First time I saw a photo of Gab I thought smooth guy. You know, the kind that is a bit too smooth? Then he asked me for an interview and I thought ha! smooth!.
Meanwhile though I read his stuff. Looked what he shared, linked to, wrote about. Thats when I started to nod my head, thinking; solid.
You're a law student but aren't really interested in pursuing a law career because you find in doesn't scale well. How does SEO scale the way law doesn't then?
Truth be told – SEO doesn't scale well in the same way law doesn't scale well! You need to keep adding staff at one point.
For the moment, I'm subcontracting with various people and it's going well. My impression is that we have more capacity than we're using, but at the same time for the sake of link source diversity (and assuaging paranoia/anxiety), I kinda prefer finding new bloggers for each project.
Back to your question – I'm also not pursuing a career in law because
1) The hours are inflexible;
2) The work can bore you to tears
3) Why be someone else's lackey to learn a new business, when I'm already in a good position in my own business?
Long term (4-5 years) I think/hope a few things will be different. Either I'll have proven myself wrong and figured out how to scale SEO efficiently, and/or 2) My business will be something that does scale better. I have no dearth of business ideas, thank heavens .
Talking about scale: finite market, finite search engine positions, finite keywords. How does SEO scale, future-wise?
Heh, I'm working on figuring that out.
They have a server middleman between Google and your site, that duplicates your site's money pages but with the appropriate on-page changes.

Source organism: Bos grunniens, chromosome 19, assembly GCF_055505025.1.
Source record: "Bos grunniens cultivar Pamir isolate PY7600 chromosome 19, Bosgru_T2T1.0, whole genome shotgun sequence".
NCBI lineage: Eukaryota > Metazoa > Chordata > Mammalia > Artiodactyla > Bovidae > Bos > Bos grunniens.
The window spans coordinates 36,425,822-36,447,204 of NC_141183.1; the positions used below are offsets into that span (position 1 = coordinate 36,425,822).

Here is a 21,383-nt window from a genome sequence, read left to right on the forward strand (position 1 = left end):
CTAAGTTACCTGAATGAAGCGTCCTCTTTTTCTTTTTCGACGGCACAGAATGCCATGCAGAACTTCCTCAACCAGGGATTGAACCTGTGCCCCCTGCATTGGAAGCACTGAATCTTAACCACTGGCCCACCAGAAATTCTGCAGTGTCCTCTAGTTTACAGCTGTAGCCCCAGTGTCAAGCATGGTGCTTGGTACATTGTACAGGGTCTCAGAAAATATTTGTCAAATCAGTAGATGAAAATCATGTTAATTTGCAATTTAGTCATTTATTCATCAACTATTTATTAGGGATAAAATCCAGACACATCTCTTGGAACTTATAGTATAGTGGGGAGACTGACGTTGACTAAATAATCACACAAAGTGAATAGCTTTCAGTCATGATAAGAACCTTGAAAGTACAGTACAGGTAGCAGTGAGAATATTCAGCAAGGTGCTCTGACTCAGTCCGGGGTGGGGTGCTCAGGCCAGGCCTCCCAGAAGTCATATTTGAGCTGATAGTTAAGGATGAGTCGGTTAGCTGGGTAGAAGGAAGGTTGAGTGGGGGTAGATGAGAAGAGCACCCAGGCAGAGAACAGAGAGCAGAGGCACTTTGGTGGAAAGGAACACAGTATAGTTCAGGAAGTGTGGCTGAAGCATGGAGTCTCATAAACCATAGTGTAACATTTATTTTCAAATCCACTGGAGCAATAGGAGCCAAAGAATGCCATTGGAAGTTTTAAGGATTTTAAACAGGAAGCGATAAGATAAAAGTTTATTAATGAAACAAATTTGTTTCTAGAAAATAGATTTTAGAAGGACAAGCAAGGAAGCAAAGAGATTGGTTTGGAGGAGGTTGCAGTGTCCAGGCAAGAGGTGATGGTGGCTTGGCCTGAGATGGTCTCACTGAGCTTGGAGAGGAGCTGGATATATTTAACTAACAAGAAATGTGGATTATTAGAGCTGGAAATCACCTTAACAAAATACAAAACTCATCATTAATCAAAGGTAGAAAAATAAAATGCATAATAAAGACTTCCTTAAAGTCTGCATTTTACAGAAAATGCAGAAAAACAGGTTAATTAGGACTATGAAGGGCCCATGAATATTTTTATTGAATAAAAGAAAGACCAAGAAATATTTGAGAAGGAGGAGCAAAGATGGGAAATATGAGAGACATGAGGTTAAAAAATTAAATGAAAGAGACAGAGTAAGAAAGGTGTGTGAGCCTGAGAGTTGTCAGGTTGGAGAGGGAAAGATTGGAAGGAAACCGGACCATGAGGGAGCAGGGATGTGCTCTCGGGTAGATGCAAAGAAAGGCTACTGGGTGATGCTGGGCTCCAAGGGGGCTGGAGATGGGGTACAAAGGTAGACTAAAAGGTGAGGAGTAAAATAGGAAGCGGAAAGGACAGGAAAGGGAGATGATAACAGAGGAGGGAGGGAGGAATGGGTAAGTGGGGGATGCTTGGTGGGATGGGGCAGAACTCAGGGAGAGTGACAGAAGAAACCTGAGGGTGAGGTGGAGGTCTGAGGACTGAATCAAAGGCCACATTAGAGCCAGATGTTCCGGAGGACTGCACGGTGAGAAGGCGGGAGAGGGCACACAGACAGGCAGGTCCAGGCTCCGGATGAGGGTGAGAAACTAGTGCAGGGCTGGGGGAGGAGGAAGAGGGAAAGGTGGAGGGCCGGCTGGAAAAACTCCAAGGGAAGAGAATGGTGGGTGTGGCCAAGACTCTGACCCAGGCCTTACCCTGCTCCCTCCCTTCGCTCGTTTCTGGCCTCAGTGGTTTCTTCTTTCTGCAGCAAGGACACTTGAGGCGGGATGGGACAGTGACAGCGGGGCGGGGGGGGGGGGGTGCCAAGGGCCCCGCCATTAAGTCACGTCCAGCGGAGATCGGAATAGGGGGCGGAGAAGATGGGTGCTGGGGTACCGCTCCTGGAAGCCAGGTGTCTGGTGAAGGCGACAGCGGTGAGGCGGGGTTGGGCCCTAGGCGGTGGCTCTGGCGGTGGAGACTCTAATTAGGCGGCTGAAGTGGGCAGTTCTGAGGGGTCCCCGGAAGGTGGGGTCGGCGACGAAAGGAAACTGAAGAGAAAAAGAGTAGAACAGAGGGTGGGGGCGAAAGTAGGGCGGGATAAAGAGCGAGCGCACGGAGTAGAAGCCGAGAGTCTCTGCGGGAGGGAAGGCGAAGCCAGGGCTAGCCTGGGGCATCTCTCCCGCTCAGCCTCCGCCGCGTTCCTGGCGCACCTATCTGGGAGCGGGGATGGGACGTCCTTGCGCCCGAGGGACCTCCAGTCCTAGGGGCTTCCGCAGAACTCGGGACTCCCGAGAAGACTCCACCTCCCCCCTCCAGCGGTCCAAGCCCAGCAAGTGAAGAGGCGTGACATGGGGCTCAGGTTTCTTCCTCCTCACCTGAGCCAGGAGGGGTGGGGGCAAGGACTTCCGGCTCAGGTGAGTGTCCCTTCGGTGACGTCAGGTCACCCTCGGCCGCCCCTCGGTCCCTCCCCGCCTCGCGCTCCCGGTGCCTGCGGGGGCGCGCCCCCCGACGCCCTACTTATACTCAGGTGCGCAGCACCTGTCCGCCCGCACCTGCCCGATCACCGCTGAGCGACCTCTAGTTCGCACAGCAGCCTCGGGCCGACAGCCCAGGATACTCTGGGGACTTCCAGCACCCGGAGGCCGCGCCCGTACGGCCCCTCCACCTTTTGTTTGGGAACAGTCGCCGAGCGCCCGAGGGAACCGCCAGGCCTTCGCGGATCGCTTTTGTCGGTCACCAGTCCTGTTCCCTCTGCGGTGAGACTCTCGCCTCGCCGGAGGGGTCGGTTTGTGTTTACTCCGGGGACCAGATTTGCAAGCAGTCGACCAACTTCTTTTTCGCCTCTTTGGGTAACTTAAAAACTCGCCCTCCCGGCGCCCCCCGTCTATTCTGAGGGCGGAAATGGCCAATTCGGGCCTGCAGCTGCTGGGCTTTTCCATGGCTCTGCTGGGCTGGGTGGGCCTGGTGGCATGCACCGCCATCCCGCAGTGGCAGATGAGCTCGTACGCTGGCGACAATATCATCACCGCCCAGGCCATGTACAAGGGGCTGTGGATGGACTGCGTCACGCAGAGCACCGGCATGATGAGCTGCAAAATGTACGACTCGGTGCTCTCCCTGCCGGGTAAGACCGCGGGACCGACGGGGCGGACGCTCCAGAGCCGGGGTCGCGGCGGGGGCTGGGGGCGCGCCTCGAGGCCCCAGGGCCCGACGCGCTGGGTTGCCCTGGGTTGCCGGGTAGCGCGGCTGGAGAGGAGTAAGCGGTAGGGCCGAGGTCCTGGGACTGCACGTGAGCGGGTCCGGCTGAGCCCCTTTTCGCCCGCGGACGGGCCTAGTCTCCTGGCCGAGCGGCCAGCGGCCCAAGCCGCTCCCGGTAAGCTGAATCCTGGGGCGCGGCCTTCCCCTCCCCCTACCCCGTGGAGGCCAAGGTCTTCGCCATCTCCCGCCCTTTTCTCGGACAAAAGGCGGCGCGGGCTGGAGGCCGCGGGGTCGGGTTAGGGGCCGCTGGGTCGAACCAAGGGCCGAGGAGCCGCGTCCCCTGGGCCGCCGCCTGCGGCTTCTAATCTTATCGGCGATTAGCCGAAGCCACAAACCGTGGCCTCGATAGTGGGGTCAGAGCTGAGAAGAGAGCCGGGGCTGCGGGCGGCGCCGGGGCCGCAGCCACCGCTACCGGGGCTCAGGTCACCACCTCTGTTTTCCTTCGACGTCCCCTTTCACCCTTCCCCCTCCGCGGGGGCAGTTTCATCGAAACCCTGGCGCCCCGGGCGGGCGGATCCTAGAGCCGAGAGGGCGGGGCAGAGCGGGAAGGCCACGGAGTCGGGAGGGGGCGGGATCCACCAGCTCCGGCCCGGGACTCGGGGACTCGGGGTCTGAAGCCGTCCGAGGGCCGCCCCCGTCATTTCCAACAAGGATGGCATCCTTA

Googlebot and Google-referred traffic get the page served by the middleman (so Google and humans see the same thing).
So they've figured a way around IT involvement. You do a one-time installation and the site's SEO is done. That scales.
I also know the guys at Slingshot SEO are working hard on developing a quality, scalable service; interview them if you want details . I've seen their client results and there's some impressive work going on there.
When you accidentally fell into SEO you pushed your first site forward through free directory submissions and a lot of on-page keywording, ranking in no-time for some obscure-ish terms and cranking the toolbar PR of your site to 5. Did it surprise you how relatively easy it was and can be to rank?
Glenn's strategy piece for more on that.I don't remember if I was surprised at the time, but I was surprised recently to read that this sort of thing still works. Read
What has surprised me is that I've seen a plateau around the top 20-40 with a site that's got nothing but quality backlinks (especially relatively to directories). I think it's because we haven't been aggressive or varied with anchor text, so we're working on that and I'm following the results to see if it helps.